Chasing after something is a natural activity, but we need to be careful of it in pursuing potential clients.
If we remember back to our own childhood, or if we look at children now (our own or our grandchildren), we’ll see how much they love to run and play games such as tag – where the objective is to run faster than the person who is “it” and not get tagged. In fact, this concept of not getting caught is fundamental to many games and contests. In football, the ball carrier tries to outrun his pursuers. The same thing goes for soccer and lacrosse where the object to get into a position to shot and score is to defenders away. In baseball, the hitter tries not to get tagged out while the ball they hit is in play. In a footrace or bike race, the faster runners or riders try to keep well ahead of those would chase and catch them. In fact, in every sport, the leader wants to keep some distance between themselves and the next closest competitor. As the gap narrows, the leader attempts to re-establish their advantage.
Back to thinking about the game of tag. Running is a natural activity – we use it for fun, for exercise, and for escape. We’ve heard of the fight or flight instinct which means that when we are threatened by someone or by an animal in the wild, we have two choices. We either stay and defend ourselves the best way we can (fight), or we run away as quickly as we can to relative safety (flight).
Chasing is also a natural activity. We try to catch that which eludes us – animate or not. Dogs chase cars and other dogs. Wildlife chases prey. We try to elude those who would be trying to catch us (and perhaps do us harm) because it’s programmed into us. It’s a basic survival skill. We also try chasing things we think we want – prestige, position, titles, happiness, and more.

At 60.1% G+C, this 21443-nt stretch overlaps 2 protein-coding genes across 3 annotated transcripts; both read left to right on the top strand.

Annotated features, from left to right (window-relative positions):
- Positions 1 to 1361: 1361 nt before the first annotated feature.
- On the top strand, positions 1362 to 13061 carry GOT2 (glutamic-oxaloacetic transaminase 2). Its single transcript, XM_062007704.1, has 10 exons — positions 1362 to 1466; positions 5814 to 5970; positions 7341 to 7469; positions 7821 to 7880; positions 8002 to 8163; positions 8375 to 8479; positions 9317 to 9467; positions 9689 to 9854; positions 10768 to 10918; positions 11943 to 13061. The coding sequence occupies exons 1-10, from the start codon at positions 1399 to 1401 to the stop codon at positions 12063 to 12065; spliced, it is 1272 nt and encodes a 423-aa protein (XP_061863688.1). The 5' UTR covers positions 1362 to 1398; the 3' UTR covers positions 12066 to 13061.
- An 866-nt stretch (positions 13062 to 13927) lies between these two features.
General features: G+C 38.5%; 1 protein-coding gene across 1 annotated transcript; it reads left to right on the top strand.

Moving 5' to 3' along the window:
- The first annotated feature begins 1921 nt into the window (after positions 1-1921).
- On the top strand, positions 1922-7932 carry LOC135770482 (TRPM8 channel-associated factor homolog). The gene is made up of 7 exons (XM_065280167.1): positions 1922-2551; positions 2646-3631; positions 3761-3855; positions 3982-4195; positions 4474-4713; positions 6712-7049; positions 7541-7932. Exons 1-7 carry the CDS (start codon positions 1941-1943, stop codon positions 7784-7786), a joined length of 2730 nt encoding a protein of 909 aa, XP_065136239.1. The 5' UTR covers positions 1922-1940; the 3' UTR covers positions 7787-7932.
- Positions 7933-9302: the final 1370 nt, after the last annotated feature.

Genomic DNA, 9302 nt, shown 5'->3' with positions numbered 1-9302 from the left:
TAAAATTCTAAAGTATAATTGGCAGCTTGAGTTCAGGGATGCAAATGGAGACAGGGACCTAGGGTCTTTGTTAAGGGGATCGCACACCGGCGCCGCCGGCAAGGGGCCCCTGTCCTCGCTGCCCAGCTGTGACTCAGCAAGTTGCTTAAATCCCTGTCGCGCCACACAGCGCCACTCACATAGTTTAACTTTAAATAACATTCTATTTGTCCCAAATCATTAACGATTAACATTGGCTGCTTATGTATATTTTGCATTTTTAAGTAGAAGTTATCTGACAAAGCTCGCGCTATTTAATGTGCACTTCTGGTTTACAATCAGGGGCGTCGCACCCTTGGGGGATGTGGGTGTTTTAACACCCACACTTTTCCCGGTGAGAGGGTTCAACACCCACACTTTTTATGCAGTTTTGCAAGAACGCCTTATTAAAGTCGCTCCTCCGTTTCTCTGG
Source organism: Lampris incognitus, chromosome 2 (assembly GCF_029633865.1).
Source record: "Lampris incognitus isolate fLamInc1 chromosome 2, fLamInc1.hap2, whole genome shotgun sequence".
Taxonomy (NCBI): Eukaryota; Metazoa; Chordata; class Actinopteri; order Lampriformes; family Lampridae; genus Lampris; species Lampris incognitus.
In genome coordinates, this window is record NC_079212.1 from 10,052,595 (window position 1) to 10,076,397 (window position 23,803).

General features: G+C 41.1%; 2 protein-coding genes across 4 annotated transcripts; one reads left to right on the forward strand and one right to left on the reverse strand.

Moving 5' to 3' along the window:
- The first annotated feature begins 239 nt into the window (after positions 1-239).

Nevertheless, we should also realize that chasing generally does not end in a catch – unless we are considerably faster than that which we are pursuing or we have a good plan for overtaking it. Often, if we are the ones being pursued, having a head start, being familiar with the territory we are escaping to, and being able to take more evasive action than that which is chasing us, we can survive.
When it comes to making sales or presentations, the same principles apply. When we chase or pursue someone who has sales reluctance or doesn’t want to do business with us (because we have determination and persistence and we know they can use our help), it doesn’t end well. We actually drive them further away from a decision.
Just as chasing something or someone is a natural occurrence in the real world that we can identify with, we do it when we are trying to make a sale or get someone to accept a solution we are offering them because we are confident in our abilities and know that they can benefit from what we can create for them. Maybe they are not committed to making any improvements in their home or they don’t want to part with the money that it will take to get the work done. Maybe we haven’t convinced them that our solution is going to be helpful for them.
They begin to stall and drag their feet about moving forward. They become defensive about working with us, about having the work done, about the timing, or about the proposed benefits. We try to get a commitment from them, but they say they need some time to consider what we proposed. We agree to meet with them again, but they don’t allow us to set a specific appointment. Then we start the pursuit.
Because we know we can help them, and because they have been a little slow to appreciate how we can help them, we continue to call or email them. We just know that when we can demonstrate the benefits a little more or allow them to understand the proposal we have created that they will want to engage us and have us get started. However, getting back with them is the issue. They don’t take our calls or they put us off – suggesting a few more days before being ready to meet or having us call later. We continue to chase them, and they continue to move away from us – even further from a decision.
In situations like this, we actually want what we are proposing for them more than they want it for themselves. That could be why we push for a decision – one that is not coming. We need to move on and talk with someone else that is more inclined to have some work done.